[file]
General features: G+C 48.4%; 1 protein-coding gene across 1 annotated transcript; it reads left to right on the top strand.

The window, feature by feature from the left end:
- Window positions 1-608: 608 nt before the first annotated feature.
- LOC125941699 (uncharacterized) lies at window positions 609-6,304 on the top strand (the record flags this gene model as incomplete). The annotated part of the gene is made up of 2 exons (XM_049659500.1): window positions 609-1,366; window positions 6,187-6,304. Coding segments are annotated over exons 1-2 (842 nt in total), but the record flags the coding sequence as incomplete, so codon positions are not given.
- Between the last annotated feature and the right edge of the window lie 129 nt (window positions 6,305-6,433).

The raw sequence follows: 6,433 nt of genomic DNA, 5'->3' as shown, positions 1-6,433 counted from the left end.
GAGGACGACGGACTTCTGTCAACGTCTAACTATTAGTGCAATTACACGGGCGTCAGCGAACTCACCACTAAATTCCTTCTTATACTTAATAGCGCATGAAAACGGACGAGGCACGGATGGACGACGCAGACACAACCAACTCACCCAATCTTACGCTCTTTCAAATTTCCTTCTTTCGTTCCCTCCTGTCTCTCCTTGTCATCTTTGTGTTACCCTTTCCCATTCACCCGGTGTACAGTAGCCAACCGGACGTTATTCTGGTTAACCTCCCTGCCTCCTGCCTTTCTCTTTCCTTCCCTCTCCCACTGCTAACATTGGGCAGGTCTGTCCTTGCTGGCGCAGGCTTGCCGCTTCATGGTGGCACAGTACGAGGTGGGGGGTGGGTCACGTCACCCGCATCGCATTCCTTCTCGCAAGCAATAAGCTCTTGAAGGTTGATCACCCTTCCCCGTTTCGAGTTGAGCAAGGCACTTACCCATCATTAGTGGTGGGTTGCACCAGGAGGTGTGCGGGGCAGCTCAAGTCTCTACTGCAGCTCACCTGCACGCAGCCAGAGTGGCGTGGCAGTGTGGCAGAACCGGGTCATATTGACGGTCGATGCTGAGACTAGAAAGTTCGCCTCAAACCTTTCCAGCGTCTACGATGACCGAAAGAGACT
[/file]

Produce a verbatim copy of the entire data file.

General features: G+C 48.4%; 1 protein-coding gene across 1 annotated transcript; it reads left to right on the top strand.

The window, feature by feature from the left end:
- Window positions 1-608: 608 nt before the first annotated feature.
- LOC125941699 (uncharacterized) lies at window positions 609-6,304 on the top strand (the record flags this gene model as incomplete). The annotated part of the gene is made up of 2 exons (XM_049659500.1): window positions 609-1,366; window positions 6,187-6,304. Coding segments are annotated over exons 1-2 (842 nt in total), but the record flags the coding sequence as incomplete, so codon positions are not given.
- Between the last annotated feature and the right edge of the window lie 129 nt (window positions 6,305-6,433).

The raw sequence follows: 6,433 nt of genomic DNA, 5'->3' as shown, positions 1-6,433 counted from the left end.
GAGGACGACGGACTTCTGTCAACGTCTAACTATTAGTGCAATTACACGGGCGTCAGCGAACTCACCACTAAATTCCTTCTTATACTTAATAGCGCATGAAAACGGACGAGGCACGGATGGACGACGCAGACACAACCAACTCACCCAATCTTACGCTCTTTCAAATTTCCTTCTTTCGTTCCCTCCTGTCTCTCCTTGTCATCTTTGTGTTACCCTTTCCCATTCACCCGGTGTACAGTAGCCAACCGGACGTTATTCTGGTTAACCTCCCTGCCTCCTGCCTTTCTCTTTCCTTCCCTCTCCCACTGCTAACATTGGGCAGGTCTGTCCTTGCTGGCGCAGGCTTGCCGCTTCATGGTGGCACAGTACGAGGTGGGGGGTGGGTCACGTCACCCGCATCGCATTCCTTCTCGCAAGCAATAAGCTCTTGAAGGTTGATCACCCTTCCCCGTTTCGAGTTGAGCAAGGCACTTACCCATCATTAGTGGTGGGTTGCACCAGGAGGTGTGCGGGGCAGCTCAAGTCTCTACTGCAGCTCACCTGCACGCAGCCAGAGTGGCGTGGCAGTGTGGCAGAACCGGGTCATATTGACGGTCGATGCTGAGACTAGAAAGTTCGCCTCAAACCTTTCCAGCGTCTACGATGACCGAAAGAGACT